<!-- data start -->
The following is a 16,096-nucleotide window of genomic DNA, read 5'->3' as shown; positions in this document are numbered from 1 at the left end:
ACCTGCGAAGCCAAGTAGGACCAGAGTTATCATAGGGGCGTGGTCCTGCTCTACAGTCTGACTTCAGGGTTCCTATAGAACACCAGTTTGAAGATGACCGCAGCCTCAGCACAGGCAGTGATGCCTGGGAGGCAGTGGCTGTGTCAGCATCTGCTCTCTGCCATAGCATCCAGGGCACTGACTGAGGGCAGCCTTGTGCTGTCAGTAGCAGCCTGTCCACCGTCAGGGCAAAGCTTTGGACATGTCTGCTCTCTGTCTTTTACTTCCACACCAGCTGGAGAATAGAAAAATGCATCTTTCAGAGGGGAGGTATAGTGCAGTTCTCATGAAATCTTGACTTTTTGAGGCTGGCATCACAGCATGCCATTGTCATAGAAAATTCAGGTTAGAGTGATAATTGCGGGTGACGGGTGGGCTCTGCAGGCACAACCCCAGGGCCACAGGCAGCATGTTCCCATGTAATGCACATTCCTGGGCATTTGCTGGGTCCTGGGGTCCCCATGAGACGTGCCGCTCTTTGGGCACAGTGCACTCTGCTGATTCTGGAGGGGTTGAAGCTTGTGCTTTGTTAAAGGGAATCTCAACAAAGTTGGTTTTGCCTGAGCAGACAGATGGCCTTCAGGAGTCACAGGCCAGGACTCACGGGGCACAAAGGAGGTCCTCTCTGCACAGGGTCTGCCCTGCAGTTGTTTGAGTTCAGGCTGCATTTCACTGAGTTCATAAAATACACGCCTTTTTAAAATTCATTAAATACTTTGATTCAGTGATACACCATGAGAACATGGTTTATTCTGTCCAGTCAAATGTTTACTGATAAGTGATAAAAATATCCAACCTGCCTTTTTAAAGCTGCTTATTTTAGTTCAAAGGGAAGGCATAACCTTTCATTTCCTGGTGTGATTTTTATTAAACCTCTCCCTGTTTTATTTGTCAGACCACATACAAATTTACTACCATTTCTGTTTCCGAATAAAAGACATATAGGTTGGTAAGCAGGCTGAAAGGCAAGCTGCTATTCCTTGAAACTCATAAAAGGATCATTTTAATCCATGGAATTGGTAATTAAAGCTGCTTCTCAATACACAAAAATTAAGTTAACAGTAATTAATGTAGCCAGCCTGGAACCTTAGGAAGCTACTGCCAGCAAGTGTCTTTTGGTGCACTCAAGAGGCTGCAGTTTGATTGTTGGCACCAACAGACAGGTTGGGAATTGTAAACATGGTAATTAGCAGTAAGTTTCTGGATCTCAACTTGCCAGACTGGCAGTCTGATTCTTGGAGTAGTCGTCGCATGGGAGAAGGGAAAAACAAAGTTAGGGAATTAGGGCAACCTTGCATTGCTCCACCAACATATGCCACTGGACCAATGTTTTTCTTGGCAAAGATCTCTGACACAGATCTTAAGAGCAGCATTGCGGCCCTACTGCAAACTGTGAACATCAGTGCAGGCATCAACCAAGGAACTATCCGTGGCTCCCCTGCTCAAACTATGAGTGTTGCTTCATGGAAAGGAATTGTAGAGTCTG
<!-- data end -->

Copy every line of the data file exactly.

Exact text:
The following is a 16,096-nucleotide window of genomic DNA, read 5'->3' as shown; positions in this document are numbered from 1 at the left end:
ACCTGCGAAGCCAAGTAGGACCAGAGTTATCATAGGGGCGTGGTCCTGCTCTACAGTCTGACTTCAGGGTTCCTATAGAACACCAGTTTGAAGATGACCGCAGCCTCAGCACAGGCAGTGATGCCTGGGAGGCAGTGGCTGTGTCAGCATCTGCTCTCTGCCATAGCATCCAGGGCACTGACTGAGGGCAGCCTTGTGCTGTCAGTAGCAGCCTGTCCACCGTCAGGGCAAAGCTTTGGACATGTCTGCTCTCTGTCTTTTACTTCCACACCAGCTGGAGAATAGAAAAATGCATCTTTCAGAGGGGAGGTATAGTGCAGTTCTCATGAAATCTTGACTTTTTGAGGCTGGCATCACAGCATGCCATTGTCATAGAAAATTCAGGTTAGAGTGATAATTGCGGGTGACGGGTGGGCTCTGCAGGCACAACCCCAGGGCCACAGGCAGCATGTTCCCATGTAATGCACATTCCTGGGCATTTGCTGGGTCCTGGGGTCCCCATGAGACGTGCCGCTCTTTGGGCACAGTGCACTCTGCTGATTCTGGAGGGGTTGAAGCTTGTGCTTTGTTAAAGGGAATCTCAACAAAGTTGGTTTTGCCTGAGCAGACAGATGGCCTTCAGGAGTCACAGGCCAGGACTCACGGGGCACAAAGGAGGTCCTCTCTGCACAGGGTCTGCCCTGCAGTTGTTTGAGTTCAGGCTGCATTTCACTGAGTTCATAAAATACACGCCTTTTTAAAATTCATTAAATACTTTGATTCAGTGATACACCATGAGAACATGGTTTATTCTGTCCAGTCAAATGTTTACTGATAAGTGATAAAAATATCCAACCTGCCTTTTTAAAGCTGCTTATTTTAGTTCAAAGGGAAGGCATAACCTTTCATTTCCTGGTGTGATTTTTATTAAACCTCTCCCTGTTTTATTTGTCAGACCACATACAAATTTACTACCATTTCTGTTTCCGAATAAAAGACATATAGGTTGGTAAGCAGGCTGAAAGGCAAGCTGCTATTCCTTGAAACTCATAAAAGGATCATTTTAATCCATGGAATTGGTAATTAAAGCTGCTTCTCAATACACAAAAATTAAGTTAACAGTAATTAATGTAGCCAGCCTGGAACCTTAGGAAGCTACTGCCAGCAAGTGTCTTTTGGTGCACTCAAGAGGCTGCAGTTTGATTGTTGGCACCAACAGACAGGTTGGGAATTGTAAACATGGTAATTAGCAGTAAGTTTCTGGATCTCAACTTGCCAGACTGGCAGTCTGATTCTTGGAGTAGTCGTCGCATGGGAGAAGGGAAAAACAAAGTTAGGGAATTAGGGCAACCTTGCATTGCTCCACCAACATATGCCACTGGACCAATGTTTTTCTTGGCAAAGATCTCTGACACAGATCTTAAGAGCAGCATTGCGGCCCTACTGCAAACTGTGAACATCAGTGCAGGCATCAACCAAGGAACTATCCGTGGCTCCCCTGCTCAAACTATGAGTGTTGCTTCATGGAAAGGAATTGTAGAGTCTG